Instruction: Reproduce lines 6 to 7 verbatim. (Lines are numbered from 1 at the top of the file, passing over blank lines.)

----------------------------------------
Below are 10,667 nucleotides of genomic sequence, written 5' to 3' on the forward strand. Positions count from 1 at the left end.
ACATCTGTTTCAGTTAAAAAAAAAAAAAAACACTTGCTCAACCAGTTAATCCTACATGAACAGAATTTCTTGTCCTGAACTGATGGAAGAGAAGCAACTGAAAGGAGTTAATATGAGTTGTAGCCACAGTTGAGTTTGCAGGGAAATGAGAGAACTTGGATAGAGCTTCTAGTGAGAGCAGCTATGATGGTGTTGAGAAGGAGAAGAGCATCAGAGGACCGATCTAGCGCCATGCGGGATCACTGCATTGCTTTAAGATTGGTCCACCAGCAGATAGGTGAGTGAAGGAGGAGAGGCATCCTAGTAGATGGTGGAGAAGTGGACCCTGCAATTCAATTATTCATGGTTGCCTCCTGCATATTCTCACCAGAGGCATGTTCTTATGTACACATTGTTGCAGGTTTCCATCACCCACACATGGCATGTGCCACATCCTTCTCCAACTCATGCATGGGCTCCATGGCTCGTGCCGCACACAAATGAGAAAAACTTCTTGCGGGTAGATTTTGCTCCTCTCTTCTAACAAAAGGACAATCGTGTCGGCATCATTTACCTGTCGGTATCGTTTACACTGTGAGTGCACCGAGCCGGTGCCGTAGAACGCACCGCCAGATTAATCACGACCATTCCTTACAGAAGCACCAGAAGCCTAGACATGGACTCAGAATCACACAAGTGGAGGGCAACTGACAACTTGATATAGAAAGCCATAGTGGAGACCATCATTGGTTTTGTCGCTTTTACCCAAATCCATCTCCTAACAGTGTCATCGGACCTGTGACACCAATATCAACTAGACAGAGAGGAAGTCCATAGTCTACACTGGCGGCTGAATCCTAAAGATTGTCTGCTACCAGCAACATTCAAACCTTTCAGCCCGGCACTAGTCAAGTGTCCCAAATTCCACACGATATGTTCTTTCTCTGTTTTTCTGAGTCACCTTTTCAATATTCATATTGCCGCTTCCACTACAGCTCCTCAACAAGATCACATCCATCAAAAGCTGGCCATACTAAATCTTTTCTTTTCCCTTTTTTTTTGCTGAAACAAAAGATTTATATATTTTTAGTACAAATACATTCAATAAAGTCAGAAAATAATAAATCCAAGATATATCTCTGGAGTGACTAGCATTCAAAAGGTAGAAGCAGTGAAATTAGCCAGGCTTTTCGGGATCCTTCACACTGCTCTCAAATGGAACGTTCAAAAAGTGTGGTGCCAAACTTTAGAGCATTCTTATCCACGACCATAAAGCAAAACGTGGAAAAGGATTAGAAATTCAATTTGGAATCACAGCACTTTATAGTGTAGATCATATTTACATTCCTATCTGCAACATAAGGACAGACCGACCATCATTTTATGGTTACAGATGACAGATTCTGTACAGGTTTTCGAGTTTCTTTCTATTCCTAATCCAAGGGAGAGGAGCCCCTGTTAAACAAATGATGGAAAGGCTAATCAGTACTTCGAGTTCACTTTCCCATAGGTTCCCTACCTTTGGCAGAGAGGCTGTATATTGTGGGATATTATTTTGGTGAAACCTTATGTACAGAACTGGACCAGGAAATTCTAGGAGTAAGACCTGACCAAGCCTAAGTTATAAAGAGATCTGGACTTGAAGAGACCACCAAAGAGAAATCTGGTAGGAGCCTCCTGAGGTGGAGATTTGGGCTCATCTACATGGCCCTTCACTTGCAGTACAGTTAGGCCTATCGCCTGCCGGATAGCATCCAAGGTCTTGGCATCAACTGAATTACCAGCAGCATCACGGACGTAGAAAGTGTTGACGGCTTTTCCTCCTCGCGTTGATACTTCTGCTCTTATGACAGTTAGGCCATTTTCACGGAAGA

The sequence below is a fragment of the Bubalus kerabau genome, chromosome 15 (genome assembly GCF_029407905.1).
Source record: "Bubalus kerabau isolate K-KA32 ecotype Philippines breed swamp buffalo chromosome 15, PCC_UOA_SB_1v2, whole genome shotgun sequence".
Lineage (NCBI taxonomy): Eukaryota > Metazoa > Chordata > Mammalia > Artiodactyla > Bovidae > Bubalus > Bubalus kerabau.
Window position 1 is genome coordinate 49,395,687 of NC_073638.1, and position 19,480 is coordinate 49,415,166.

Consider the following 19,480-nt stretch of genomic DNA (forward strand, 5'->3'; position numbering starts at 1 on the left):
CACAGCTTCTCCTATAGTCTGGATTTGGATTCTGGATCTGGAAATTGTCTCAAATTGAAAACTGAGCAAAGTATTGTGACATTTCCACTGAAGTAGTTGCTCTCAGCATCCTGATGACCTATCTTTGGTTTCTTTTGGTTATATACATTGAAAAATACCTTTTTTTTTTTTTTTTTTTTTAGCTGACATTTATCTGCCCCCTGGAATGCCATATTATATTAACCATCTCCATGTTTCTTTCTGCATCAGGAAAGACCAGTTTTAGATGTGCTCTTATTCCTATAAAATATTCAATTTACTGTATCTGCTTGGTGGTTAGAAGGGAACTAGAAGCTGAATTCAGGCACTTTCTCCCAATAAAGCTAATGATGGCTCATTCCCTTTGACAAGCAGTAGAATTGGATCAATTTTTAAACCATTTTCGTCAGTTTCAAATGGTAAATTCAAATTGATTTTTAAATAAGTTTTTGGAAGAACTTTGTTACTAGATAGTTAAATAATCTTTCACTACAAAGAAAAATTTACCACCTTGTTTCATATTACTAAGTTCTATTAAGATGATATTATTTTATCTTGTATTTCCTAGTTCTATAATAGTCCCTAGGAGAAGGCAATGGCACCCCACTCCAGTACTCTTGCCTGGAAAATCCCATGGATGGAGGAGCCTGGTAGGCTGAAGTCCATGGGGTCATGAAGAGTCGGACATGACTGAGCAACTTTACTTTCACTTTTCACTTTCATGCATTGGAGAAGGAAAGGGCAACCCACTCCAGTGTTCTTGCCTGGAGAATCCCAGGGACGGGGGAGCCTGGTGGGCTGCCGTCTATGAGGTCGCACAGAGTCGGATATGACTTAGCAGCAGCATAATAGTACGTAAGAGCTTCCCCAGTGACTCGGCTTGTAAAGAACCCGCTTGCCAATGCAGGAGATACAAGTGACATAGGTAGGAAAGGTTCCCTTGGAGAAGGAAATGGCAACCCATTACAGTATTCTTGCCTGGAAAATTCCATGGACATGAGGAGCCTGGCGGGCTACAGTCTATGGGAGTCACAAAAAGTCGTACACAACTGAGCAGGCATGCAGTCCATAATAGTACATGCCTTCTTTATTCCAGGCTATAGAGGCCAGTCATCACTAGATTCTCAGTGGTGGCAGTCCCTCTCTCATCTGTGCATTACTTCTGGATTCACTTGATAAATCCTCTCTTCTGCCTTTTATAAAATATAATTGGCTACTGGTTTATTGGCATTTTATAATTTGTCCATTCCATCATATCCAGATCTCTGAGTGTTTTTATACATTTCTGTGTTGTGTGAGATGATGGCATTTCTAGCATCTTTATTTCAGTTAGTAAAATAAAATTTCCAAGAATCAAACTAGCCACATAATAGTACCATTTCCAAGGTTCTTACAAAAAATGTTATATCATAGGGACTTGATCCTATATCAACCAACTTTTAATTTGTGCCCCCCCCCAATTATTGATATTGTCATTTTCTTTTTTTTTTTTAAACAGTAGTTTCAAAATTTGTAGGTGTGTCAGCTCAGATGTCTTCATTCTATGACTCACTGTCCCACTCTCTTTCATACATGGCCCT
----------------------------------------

Window position 1 is genome coordinate 49,395,687 of NC_073638.1, and position 19,480 is coordinate 49,415,166.

Consider the following 19,480-nt stretch of genomic DNA (forward strand, 5'->3'; position numbering starts at 1 on the left):